Since I found a different method to achieve my goal, and since no answer was posted to my previous question, I've changed the question to match the answer I found.

Is there a way to turn off my laptop's monitor and turn on the external monitor(and vice-versa) entirely from the command line?

  • I was just googling for the exact same thing and I stumbled on this question which you asked only 7 minutes ago. That's friggin amazing. I do hope you get an answer. – JD Long Jun 21 '10 at 14:13
  • I know that you can drop a basic xorg.conf into the root (/root/yorg.conf.new) directory, if you boot into recovery mode and execute X --configure (or similar). – Bobby Jun 21 '10 at 14:24
  • the problem (at least for me) is that I don't want to write out an xorg.conf by hand. I want to dump my current settings into xorg.conf format then change settings with the GUI and then dump those into a file. Then I can write a script to change between the two settings really easy. Right now I have to go into the GUI and click half a dozen times to change my settings. – JD Long Jun 21 '10 at 14:42
  • @JD Long: That is exactly what I'm trying to do as well. Make sure to write here if you ever find a way. The only two things missing for my script are the xorg.conf files, and a command to refresh the current displays (without having to do gdm restart). – Malabarba Jun 21 '10 at 15:18
  • I've been experimenting with disper today (willem.engen.nl/projects/disper). The help file shows a -p option which is supposed to export. Only that switch is not implemented. sad trombone – JD Long Jun 21 '10 at 16:44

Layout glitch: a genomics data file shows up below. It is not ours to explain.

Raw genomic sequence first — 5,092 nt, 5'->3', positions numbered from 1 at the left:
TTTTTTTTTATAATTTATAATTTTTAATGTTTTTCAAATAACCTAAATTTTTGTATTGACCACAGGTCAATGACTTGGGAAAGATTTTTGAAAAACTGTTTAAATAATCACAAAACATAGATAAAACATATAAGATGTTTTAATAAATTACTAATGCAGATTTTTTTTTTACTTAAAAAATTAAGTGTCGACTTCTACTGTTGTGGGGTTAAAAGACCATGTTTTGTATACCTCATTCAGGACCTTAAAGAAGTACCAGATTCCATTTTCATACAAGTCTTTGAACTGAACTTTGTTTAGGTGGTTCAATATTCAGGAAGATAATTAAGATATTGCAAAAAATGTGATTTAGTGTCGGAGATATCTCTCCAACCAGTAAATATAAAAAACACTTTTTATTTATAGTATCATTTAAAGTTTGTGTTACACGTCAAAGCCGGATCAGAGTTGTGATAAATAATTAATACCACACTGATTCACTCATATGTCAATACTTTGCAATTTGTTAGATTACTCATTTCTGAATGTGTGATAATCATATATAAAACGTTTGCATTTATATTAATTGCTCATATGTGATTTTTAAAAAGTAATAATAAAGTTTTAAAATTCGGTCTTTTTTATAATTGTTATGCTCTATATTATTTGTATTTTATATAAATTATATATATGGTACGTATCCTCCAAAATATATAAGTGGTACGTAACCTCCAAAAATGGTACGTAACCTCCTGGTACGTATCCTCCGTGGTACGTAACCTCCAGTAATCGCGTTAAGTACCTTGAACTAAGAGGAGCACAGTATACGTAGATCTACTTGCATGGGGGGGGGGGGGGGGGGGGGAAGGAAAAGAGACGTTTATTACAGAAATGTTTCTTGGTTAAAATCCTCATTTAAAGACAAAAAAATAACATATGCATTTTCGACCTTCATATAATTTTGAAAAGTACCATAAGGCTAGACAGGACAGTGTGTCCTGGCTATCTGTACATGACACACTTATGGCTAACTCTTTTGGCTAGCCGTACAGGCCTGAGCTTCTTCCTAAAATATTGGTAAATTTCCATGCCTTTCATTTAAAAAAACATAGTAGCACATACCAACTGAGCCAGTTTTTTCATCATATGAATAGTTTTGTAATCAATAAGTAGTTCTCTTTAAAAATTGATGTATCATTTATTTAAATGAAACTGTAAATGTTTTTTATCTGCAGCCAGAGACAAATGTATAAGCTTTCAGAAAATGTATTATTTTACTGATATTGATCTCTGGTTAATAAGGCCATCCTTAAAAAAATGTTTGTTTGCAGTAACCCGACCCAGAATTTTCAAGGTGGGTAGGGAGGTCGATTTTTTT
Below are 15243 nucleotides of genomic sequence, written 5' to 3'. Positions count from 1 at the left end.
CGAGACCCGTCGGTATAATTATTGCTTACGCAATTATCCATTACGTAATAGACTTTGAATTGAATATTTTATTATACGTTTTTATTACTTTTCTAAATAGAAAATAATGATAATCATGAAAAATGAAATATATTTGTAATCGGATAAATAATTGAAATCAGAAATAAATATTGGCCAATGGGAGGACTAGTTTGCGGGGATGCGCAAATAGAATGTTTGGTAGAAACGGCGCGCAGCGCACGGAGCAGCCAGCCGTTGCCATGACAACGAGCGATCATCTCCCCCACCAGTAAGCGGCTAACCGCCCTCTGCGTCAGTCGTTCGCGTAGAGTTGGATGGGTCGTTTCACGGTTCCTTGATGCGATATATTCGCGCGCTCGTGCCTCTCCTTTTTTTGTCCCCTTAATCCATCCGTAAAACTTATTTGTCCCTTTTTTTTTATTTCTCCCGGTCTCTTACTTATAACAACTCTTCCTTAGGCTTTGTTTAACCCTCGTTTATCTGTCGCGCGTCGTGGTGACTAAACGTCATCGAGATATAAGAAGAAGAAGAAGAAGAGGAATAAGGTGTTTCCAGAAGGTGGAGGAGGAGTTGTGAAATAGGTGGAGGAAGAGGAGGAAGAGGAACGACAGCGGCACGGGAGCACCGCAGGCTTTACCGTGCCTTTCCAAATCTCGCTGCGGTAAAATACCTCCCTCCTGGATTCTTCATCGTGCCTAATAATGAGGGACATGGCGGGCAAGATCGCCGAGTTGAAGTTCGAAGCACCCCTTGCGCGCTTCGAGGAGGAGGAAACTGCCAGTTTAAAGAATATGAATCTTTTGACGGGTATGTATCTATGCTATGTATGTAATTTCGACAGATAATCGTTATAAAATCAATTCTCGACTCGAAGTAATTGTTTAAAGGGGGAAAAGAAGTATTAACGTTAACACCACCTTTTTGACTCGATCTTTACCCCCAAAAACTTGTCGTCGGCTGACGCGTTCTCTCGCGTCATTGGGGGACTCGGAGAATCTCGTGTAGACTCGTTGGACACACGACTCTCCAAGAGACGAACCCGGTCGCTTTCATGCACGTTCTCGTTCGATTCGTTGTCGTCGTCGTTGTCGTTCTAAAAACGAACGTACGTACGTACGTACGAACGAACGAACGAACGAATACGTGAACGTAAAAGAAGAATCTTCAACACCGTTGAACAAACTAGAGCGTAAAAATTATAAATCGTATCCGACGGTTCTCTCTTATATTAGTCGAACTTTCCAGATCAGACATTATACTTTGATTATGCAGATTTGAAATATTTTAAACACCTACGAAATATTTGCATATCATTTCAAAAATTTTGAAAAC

With the commands

xrandr --output VGA-0 --auto
xrandr --output LVDS --off 

The screen automatically transfers to the external display. It doesn't even need sudo powers. To find out the name of the displays just do:

xrandr -q

Which should give something like:

VGA-0 connected 1280x1024+0+0 (normal left inverted right x axis y axis) 338mm x 270mm
LVDS connected (normal left inverted right x axis y axis)

Extending the displays can probably be achieved in a similar manner.

  • 1
    I get the message "Can't open display" when running xrandr (with any flags). What can be the reason? – brandizzi Apr 30 '13 at 12:17
  • 4
    If xrandr -q gives LVDS1 & VGA1: External only: xrandr --output VGA1 --auto --output LVDS1 --off. Extended left, internal primary: xrandr --output VGA1 --auto --left-of LVDS1 --output LVDS1 --auto --primary. Extended left, external primary: xrandr --output VGA1 --auto --left-of LVDS1 --primary --output LVDS1 --auto. Internal only: xrandr --output VGA1 --off --output LVDS1 --auto. – user162573 Jan 23 '17 at 10:23
  • nice answer! Maybe worth explaining for beginners which one usually will be the internal and external between VGA and LVDS? – Matifou Oct 5 '19 at 18:39
  • Worked for me! I had to modify the resolution parameters because "auto" was giving me a distorted view on the external monitor. I ended up combining the commands so that I can set up a desktop launcher to automatically turn on the external monitor then turn off the laptop monitor: $ xrandr --output eDP-1 --mode 1366x768 && xrandr --output HDMI-1 --off – colorful-shirts Nov 20 '20 at 15:07